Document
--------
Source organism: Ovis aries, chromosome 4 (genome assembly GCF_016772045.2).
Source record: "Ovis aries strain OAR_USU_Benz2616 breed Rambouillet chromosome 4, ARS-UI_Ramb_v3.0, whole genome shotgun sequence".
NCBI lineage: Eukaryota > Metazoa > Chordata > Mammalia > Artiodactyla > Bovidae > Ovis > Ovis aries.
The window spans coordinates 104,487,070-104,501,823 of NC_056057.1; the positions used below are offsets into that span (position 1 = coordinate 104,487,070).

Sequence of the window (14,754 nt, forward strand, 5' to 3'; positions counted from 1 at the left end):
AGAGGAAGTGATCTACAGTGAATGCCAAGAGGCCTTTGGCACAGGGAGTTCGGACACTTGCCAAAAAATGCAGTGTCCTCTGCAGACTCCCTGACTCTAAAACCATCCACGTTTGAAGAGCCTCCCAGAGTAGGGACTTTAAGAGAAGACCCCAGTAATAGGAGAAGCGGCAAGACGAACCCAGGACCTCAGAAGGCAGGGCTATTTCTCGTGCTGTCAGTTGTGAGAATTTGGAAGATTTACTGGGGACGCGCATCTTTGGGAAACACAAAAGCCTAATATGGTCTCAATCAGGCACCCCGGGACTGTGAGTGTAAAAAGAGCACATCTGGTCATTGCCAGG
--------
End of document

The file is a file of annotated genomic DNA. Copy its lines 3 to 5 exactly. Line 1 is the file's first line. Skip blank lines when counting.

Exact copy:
NCBI lineage: Eukaryota > Metazoa > Chordata > Mammalia > Artiodactyla > Bovidae > Ovis > Ovis aries.
The window spans coordinates 104,487,070-104,501,823 of NC_056057.1; the positions used below are offsets into that span (position 1 = coordinate 104,487,070).

Sequence of the window (14,754 nt, forward strand, 5' to 3'; positions counted from 1 at the left end):